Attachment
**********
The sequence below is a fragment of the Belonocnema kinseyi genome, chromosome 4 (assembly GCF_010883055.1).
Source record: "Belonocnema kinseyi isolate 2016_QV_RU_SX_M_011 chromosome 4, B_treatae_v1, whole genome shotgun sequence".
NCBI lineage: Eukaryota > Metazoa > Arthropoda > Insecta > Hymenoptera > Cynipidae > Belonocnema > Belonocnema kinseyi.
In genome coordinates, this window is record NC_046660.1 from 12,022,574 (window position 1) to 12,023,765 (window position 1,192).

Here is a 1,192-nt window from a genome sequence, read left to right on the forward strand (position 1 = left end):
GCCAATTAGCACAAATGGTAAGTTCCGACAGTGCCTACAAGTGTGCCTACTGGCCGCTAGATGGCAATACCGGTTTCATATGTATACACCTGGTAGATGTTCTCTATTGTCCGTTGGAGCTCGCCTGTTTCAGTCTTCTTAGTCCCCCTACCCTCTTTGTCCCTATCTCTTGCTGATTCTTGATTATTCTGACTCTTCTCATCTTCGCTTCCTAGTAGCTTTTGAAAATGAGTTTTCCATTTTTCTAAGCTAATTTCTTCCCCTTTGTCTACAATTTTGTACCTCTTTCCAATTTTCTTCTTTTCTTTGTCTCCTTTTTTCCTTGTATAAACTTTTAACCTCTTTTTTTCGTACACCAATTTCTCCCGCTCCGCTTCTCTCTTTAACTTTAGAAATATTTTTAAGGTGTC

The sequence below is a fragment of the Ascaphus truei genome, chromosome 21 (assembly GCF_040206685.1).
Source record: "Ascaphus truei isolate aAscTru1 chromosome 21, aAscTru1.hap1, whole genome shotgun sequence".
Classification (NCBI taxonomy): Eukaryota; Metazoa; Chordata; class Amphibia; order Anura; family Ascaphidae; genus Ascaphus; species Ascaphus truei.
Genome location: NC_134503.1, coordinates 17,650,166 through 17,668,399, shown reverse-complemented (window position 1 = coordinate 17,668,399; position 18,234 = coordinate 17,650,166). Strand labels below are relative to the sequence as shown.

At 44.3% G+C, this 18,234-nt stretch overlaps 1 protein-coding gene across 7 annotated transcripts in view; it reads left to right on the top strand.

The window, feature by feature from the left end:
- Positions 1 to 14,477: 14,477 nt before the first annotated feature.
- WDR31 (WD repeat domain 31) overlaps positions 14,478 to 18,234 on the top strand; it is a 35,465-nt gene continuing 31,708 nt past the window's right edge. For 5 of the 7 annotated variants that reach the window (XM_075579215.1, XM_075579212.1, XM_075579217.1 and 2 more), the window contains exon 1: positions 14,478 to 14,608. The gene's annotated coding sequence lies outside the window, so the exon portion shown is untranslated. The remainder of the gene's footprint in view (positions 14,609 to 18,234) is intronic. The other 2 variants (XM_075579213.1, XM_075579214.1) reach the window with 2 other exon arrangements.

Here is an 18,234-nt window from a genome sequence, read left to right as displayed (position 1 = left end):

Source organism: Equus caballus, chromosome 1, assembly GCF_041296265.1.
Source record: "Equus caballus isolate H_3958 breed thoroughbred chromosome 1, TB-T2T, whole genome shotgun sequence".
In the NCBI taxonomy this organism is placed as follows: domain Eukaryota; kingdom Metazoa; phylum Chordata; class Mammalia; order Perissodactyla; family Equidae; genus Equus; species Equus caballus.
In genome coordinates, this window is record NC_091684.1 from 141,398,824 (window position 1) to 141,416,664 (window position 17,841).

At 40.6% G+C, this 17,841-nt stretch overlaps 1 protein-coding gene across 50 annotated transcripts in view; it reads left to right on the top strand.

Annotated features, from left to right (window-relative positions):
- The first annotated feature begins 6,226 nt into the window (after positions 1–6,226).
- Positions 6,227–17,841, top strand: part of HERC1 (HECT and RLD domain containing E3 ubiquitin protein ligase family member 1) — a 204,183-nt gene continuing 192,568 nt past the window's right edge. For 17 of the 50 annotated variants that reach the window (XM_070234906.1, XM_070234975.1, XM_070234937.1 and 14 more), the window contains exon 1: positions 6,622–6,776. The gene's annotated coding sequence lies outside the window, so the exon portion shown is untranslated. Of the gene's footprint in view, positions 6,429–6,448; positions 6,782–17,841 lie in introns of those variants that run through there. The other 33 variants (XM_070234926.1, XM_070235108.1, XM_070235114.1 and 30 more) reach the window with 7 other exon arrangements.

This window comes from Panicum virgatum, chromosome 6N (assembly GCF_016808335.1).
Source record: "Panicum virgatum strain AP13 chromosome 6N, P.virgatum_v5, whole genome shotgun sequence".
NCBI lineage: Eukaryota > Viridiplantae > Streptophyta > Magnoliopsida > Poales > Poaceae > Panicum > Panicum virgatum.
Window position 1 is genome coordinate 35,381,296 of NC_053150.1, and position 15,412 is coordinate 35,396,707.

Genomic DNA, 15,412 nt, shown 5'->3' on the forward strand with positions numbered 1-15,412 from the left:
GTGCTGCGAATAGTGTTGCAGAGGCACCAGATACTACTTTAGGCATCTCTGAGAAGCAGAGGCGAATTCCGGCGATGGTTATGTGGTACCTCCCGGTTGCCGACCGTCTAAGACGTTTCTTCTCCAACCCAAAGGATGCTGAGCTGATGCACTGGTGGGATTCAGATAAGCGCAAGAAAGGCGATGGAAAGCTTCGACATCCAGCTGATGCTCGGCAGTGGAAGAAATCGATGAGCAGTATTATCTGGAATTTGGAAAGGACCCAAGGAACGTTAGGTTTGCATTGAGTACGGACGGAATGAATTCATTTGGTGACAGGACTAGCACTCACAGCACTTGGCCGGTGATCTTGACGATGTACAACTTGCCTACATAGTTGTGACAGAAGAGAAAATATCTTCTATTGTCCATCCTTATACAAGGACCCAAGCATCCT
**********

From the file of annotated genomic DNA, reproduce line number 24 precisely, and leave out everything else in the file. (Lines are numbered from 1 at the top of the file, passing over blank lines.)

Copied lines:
This window comes from Panicum virgatum, chromosome 6N (assembly GCF_016808335.1).